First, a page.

Government policy to manage the COVID- 19 crisis and a desire for businesses to trade responsibly by protecting their employees and customers has affected virtually all businesses operating from commercial property in the past few months.
Commercial property tenants are likely to be experiencing a short-term change in the way their businesses operate from the properties they occupy and many will have made, or will be considering, some of the following changes to the way they currently operate:
- Making a temporary change to what they use the property for;
- Carrying out internal or external alterations to their property to enable them to trade in accordance with government guidance and protect staff and customers;
- Seeking additional outdoor space;
- Attempting to negotiate rent concessions.
As we acclimatise to new ways of operating, some businesses may find it necessary or even desirable for them to continue some of the operational changes they have implemented as a result of the COVID-19 crisis on a more permanent basis. Over the coming months we expect many businesses to find themselves in a position where they are considering:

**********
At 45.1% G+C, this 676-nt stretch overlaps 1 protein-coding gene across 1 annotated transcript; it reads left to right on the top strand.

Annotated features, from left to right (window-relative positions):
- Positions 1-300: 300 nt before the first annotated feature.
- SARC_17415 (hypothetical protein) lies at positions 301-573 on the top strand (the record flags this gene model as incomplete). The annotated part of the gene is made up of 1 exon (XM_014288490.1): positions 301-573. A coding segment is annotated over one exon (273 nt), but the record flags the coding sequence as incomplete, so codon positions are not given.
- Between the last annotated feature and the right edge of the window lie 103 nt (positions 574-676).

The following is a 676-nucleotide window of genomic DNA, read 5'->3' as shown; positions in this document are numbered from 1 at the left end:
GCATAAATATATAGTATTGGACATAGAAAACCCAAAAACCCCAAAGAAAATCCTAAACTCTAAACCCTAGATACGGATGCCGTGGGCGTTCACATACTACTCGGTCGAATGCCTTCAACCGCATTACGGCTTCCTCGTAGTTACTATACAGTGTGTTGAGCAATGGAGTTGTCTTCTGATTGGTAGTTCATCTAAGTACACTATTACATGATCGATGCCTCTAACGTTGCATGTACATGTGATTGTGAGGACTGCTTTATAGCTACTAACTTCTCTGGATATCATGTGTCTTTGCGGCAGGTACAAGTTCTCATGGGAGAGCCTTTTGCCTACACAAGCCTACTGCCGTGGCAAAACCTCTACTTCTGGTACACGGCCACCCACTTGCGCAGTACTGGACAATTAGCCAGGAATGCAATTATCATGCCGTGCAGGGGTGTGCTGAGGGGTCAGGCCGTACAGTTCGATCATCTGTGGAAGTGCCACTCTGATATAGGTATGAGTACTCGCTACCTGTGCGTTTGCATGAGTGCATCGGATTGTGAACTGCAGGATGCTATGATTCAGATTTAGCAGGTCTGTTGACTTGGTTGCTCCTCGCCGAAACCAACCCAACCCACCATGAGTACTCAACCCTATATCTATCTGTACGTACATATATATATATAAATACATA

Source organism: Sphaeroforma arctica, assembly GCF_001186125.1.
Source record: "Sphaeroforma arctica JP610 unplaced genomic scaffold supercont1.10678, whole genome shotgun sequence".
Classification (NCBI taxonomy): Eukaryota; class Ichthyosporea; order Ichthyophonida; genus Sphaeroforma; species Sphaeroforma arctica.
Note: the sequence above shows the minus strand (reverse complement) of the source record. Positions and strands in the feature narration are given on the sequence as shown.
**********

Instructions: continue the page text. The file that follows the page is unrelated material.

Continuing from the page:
- Whether to make permanent changes to the type or nature of their business are desirable in response to a changing market;
- Whether they need permanent alterations to their property to future proof against further waves of COVID-19 or future pandemics; and
- A complete re-evaluation of the commercial property needs of the business going forward.
As a result of the unprecedented effects of the pandemic, we are finding that landlords have generally been supportive to their tenants in allowing temporary concessions in relation to commercial leases. In some circumstances, such concessions have allowed tenants to temporarily operate in breach of their lease obligations.
However, a tenant should be cautious in assuming that because its landlord has offered a temporary concession, it will be willing to agree to this on a permanent basis.
The emergency legislation the government recently introduced in the Coronavirus Act 2020 protects tenants by preventing landlords from forfeiting a lease for rent arrears, presently until 30 June 2020 (although this may be subject to further extension). It should be noted, however, that this legislation does not provide any protection to tenants whose lease allows a landlord to forfeit it for other breaches of the terms of the lease. As a result, tenants need to be mindful of legal issues which may need to be properly navigated in relation to any current or proposed changes to the way they operate from their property to ensure they remain compliant with the terms of their lease.
Ensuring compliance with the terms of commercial leases
Tenants should be considering the following actions they are taking, or intend to take, which could cause it to breach a term of its lease.
Carrying out alterations to a property